How to Easily Break Through a Strength Training Plateau
Guest post by Radu Antoniu of Think Eat Lift:
There is no universal formula for fixing strength training plateaus because they can be caused by many things. Strength progression is the natural consequence of:
- Training with the right volume, intensity and frequency
- Having Good Nutrition
- Using effective exercises
- Using a good progression system
- Allowing proper recovery (usually not the issue)
If you are stalling it means one of these things is done wrong and that is preventing your body from adapting and getting stronger. To identify what the problem is in your case, you must compare what you’re currently doing to that which is known to work. If you identify major differences you know that is what you need to change.
Let’s get started.
Table of Contents
1. Train with the Right Volume, Intensity and Frequency
Volume = the total number of reps you do per week
Intensity = how heavy those reps are (the rep range you’re working in)
Frequency = how often you train a certain muscle group
If you’re training with a good combination of volume, intensity and frequency, muscle and strength gains are almost a given. So if you are plateaued this is the first place you should check.
Most people look at training programs as “things”. They don’t try to understand what makes them effective, they just take them for granted. But if you study the best training programs in the world you’ll see they’re all based on the same fundamentals. And the most important is how they combine volume, intensity and frequency.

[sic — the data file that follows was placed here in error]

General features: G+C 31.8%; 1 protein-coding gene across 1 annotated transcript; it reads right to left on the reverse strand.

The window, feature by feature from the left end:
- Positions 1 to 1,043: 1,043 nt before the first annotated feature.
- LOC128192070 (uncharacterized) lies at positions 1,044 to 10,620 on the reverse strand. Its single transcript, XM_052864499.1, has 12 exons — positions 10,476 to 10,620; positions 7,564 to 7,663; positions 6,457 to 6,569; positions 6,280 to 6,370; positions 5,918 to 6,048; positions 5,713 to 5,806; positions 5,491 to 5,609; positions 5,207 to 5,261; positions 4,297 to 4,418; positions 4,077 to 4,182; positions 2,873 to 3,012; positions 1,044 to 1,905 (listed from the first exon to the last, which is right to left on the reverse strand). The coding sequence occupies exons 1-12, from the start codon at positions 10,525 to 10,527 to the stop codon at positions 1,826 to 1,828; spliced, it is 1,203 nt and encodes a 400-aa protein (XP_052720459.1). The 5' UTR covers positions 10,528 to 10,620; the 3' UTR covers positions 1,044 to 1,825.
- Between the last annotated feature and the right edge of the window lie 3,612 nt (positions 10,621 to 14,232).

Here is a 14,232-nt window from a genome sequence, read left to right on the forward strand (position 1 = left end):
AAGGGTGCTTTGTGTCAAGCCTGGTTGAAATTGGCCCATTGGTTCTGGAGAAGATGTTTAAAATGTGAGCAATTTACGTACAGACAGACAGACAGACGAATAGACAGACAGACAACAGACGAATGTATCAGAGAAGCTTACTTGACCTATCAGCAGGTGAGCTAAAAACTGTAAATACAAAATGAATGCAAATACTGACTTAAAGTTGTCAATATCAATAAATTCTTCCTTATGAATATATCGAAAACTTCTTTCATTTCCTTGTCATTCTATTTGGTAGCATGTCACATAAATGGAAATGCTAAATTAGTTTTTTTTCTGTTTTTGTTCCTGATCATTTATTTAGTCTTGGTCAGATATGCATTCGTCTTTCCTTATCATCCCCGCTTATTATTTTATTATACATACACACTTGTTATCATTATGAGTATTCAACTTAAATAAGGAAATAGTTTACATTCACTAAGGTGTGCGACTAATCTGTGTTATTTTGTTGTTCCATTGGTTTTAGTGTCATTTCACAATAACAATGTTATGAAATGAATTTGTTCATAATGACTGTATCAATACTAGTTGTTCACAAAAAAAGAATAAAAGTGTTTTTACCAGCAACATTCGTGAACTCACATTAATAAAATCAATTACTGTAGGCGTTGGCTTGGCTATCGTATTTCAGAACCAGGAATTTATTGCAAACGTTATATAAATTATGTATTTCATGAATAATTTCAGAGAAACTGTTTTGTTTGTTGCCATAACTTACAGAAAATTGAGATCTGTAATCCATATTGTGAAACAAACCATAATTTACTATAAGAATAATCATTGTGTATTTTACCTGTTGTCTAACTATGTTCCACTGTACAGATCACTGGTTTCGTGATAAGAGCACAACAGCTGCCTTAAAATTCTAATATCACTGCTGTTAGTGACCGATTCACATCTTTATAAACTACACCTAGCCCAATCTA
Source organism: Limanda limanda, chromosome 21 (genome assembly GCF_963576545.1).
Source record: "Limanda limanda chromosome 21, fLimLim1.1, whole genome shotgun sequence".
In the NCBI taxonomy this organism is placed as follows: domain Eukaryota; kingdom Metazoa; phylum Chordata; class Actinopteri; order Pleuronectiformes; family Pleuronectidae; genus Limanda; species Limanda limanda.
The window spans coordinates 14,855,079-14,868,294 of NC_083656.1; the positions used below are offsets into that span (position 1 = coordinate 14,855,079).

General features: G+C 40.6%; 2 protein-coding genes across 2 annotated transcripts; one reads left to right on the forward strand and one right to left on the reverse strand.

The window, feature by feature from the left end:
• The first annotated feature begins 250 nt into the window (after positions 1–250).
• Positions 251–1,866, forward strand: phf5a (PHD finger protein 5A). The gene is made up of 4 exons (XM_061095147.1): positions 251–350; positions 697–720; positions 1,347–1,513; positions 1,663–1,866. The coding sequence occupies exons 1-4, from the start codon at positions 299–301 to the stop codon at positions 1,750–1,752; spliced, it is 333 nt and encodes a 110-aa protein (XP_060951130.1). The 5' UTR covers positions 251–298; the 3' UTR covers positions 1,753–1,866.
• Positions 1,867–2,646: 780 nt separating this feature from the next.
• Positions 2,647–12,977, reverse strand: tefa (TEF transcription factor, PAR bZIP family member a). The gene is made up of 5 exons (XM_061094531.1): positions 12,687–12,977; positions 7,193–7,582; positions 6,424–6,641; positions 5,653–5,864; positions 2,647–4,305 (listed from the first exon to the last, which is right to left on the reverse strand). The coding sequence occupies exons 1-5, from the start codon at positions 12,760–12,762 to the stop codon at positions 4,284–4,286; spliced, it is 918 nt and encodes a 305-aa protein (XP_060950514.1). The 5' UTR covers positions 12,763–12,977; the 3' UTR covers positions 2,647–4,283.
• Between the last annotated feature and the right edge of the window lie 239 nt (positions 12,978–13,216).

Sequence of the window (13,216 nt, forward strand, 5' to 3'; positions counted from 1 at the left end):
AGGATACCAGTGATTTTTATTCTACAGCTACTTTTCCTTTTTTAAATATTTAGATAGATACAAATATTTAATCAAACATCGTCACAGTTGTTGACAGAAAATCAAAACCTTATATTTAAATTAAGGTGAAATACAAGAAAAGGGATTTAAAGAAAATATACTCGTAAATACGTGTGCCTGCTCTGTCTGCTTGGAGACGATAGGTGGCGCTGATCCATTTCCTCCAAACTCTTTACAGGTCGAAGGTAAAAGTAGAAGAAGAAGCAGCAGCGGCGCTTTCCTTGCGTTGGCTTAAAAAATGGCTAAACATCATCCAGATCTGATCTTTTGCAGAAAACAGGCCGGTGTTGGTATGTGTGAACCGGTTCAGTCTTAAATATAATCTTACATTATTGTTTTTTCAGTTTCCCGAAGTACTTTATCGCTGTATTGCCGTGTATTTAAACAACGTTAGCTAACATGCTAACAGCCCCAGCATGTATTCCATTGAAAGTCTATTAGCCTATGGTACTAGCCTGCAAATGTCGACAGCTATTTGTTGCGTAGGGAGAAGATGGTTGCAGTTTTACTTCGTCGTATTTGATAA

You can have high intensity, low volume, high frequency routines. You can have high volume, low frequency, medium intensity routines. Or medium intensity, medium frequency, medium volume routines. And many other variations.
But the common theme is that there’s always good balance between them. These need to be set in a way that complement each other and together create an adaptive stimulus. The best researchers and coaches in the world agree that a good default formula for muscle growth would be this:
40-100 heavy reps per muscle group per week
40-100 easier reps per muscle group per week
70% of those reps should be on big compound exercises
Each muscle group should be trained twice per week or once every 4-5 days
If you are a beginner or intermediate and you are stalling for no apparent reason, check if your training program fits this formula.
If you’ve been doing a classic high volume routine, adjusting it down to these recommendations and using mainly compound movements will almost always lead to strength gains. On the other hand if you’ve been doing a high intensity program, increasing volume to this range will recreate an adaptive stimulus.
Now, if your routine already fits the formula above, use this flowchart:
Are you recovered?
If not, take it easy for a week to allow your body to recover.